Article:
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Where do Master Sommeliers actually work?



A few days ago, the one and only Hosemaster of Wine caused a dustup in the world of sommeliers with his blog post, “The six people you want to avoid in the wine business.”

One of his “six people to avoid” was “the Master Sommelier Working for a Corporation.” It was a good spoof in the best Hosemaster tradition, of course, and—having been the recipient of numerous Hosemaster barbs over the years–I appreciate his wit and am happy when he mentions me. Hosemaster, AKA Ron Washam, is a satirist, in the great twentieth-century tradition of Mort Sahl, Joseph Heller and even Stephen Colbert. But he is never mean-spirited.

Master Somms, like the rest of us, have to work somewhere. They may not choose to work in a restaurant; they might want different sorts of opportunities, and many go through a series of different jobs as their careers develop. So after you’ve invested all the expense and time of obtaining the coveted M.S., where are you gonna go?

Into the business world, as so many Master Sommeliers have done. As you can see if you browse through the membership page on the Court of Master Sommelier’s website,

some go to work for wineries, big and small. (And, yes, Master Somms work for my company, Jackson Family Wines, which by the way is not corporate, but family-owned.) Others work for distributors or in retail trade. Some consult; some are independent wine educators. The latest Master Somm to rock the business world is Ken Fredrickson, whose investment group just took over Brewer-Clifton.

In other words, Master Somms do all sorts of interesting things.

What’s wrong with a Master Somm working an honest day for honest pay? There are only 140 of them in all of North America, and 219 worldwide. With such limited numbers, these men and women are in high demand. They can essentially work anyplace they want. Actually, in going into the business world, they move beyond rarified sommelier circles into networks of on- and off-premise professionals and consumers—democratizing, as it were, the world of fine wine, which is as it should be.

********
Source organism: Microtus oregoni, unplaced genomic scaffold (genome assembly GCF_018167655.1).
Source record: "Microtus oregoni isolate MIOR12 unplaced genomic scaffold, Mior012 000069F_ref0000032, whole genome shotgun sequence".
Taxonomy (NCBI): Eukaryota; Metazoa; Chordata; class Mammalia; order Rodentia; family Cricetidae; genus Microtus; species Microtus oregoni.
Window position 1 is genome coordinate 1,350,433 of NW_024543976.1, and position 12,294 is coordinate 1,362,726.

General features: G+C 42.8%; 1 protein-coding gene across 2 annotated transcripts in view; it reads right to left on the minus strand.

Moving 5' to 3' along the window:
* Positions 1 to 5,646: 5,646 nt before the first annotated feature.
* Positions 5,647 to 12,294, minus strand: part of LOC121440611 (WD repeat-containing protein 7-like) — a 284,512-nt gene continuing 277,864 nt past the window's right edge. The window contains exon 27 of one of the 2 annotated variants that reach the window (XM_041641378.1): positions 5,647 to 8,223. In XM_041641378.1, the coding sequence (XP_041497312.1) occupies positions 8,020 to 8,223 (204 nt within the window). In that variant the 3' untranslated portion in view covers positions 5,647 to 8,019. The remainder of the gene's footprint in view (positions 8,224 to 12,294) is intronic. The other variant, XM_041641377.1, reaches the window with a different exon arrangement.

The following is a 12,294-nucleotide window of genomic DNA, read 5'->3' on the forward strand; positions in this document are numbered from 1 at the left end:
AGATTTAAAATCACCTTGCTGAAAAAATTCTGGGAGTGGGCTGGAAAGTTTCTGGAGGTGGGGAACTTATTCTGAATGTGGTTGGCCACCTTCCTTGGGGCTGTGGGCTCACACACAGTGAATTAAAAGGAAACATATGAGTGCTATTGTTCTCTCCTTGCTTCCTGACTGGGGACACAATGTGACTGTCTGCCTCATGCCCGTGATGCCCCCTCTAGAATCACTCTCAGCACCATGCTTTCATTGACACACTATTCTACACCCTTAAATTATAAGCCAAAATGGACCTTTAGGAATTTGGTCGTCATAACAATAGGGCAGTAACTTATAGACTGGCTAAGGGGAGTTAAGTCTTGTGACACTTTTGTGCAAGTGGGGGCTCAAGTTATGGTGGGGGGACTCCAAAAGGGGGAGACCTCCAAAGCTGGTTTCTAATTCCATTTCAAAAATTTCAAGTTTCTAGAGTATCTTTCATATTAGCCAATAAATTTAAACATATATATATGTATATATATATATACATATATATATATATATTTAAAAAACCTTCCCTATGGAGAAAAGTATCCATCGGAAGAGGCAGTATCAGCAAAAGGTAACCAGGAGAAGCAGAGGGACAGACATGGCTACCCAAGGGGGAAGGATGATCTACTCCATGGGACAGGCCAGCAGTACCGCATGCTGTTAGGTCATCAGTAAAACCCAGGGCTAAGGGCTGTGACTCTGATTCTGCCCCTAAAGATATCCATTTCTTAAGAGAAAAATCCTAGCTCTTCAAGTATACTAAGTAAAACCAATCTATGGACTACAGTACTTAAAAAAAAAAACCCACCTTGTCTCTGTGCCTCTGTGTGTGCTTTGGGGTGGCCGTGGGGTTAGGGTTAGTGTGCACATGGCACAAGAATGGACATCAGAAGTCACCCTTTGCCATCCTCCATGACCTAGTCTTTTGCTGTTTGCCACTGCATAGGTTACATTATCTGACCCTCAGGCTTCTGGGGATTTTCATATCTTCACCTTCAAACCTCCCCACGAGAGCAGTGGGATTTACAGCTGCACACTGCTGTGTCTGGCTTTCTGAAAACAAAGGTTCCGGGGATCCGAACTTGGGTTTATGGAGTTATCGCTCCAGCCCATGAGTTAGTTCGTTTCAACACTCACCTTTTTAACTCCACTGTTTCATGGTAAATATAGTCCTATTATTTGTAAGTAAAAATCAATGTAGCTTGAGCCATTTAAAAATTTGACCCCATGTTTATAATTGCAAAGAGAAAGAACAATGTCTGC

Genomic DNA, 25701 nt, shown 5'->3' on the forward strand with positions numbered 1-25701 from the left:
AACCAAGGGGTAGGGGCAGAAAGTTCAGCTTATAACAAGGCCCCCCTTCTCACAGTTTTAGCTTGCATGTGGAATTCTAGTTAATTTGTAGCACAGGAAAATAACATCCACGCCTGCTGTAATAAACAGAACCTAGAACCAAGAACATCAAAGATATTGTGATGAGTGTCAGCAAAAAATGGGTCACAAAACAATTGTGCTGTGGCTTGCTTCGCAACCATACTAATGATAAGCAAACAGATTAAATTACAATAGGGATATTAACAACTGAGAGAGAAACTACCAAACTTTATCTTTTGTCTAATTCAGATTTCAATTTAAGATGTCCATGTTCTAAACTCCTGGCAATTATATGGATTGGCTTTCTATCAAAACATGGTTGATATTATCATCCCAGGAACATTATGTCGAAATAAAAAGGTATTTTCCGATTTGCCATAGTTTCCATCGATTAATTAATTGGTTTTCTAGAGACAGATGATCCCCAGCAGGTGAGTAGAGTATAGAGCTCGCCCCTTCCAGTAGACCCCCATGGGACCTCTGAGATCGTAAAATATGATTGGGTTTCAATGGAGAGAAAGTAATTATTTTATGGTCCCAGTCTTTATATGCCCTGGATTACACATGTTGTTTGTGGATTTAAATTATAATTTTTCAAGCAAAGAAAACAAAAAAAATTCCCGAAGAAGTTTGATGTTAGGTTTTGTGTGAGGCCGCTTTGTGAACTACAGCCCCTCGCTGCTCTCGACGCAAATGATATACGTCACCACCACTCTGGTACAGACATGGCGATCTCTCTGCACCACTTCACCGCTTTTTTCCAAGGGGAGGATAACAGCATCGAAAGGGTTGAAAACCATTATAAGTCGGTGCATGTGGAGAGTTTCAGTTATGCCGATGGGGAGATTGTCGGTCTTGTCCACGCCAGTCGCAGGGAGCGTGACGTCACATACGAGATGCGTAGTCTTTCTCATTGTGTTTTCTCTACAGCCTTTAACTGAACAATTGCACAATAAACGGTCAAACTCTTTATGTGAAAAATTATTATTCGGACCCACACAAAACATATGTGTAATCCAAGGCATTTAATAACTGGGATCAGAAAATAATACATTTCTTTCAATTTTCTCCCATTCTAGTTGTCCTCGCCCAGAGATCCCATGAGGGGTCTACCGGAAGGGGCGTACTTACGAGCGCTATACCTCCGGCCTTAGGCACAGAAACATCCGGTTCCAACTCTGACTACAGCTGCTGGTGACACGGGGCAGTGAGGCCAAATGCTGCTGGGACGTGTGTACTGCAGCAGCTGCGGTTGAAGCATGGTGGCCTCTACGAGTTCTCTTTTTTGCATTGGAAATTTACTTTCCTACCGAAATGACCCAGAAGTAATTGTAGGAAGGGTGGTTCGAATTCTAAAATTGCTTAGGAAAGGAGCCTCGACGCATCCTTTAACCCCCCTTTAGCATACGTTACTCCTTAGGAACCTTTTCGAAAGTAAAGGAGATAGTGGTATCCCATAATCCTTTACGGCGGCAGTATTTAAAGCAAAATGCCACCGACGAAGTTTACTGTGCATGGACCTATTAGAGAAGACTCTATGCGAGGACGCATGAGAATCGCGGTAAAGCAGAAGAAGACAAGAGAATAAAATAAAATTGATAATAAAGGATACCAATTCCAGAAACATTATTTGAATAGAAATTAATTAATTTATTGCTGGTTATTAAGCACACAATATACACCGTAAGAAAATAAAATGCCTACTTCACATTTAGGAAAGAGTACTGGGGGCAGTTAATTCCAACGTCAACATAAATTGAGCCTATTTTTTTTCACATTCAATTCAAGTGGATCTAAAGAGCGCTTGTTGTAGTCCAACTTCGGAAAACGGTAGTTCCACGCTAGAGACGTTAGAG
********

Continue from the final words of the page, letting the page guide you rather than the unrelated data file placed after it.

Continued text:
I don’t think Hosemaster actually believes it’s “sad” for a Master Somm to work for a winery. After all, he’s a former sommelier himself and understands the terroir. But for anyone who does think along those lines, let me quote Hosemaster’s own words, on Charlie Olken’s blog, “[G]ood sommeliers…understand that their only job, their ONLY job, is to help assure that the customer has an enjoyable evening.” No matter where they work or what they do, good sommeliers do exactly that: they help customers enjoy their wine.

  1. Mort Sahl – wow the boomerangs aint gonna get that one – but spot on, Steve

  2. Bob Henry says:

    A day in the life of sommelier Rom Toulon at Meadowood’s The Restaurant, from the Napa Valley Register “On Wine” section (January 2011):

    “The Challenge of Living Up to Michellin’s Lofty [Three Stars] Rating Makes the Job Fun for [Rom] Toulon”


    NEWS FLASH – Napa Valley Register (July 2011):

    “Rom Toulon Leaving Meadowood”


  3. Bob Henry says:

    NEWER NEWS FLASH – LinkedIn:

    Rom Toulon Wine Solutions
    9744 Wilshire Boulevard #311
    Beverly Hills, CA 90212
    July 2011 – January 2013 (1 year 7 months)



    Managing Partner
    24 Hubert Wines
    New York, NY
    March 2013 – Present (2 years 1 month)

    “First Look at 24 Hubert Wines, Rom Toulon’s New Tribeca Shop”


  4. Bob Henry says:


    Quoting from the GrubStreet profile:

    “Rom Toulon went from being the wine director at the Michelin three-stared restaurant at Meadowood in Napa Valley to the managing partner of a 2,500-square-foot wine store in downtown New York. It’s a big career change, but Toulon says it’s something he’s had in mind for a while. “When you’re a sommelier, you always think of owning your own little store with the wines that you believe in and love the most,” he says. For Toulon, that means A FOCUS ON CALIFORNIAN WINES: “After twelve years there, I BELIEVE IN THOSE WINES AS MUCH AS I BELIEVE IN FRENCH WINES. But I’m French, so there will always be a selection of European wines.” Toulon estimates that the average bottle at 24 Hubert Wines costs $30, and more than 100 entry-level bottles are under $25. . . .”


    I just accessed the store’s website, and used the search function to peruse wines from the region of “California” in the country of “United States.”

    How many whites and reds did I find?

    Are you sitting down?


    No, that’s not a typo.

    This one: 2000 vintage Dunn Cabernet Sauvignon (which bottling? unknown) @ $140.


    (Any wines from Oregon? No. Any wines from Washington? No. Any wines from New York state? No.)

    Bill Haydon, I guess Rom changed his business model — aligning with your advice to embrace European wines?

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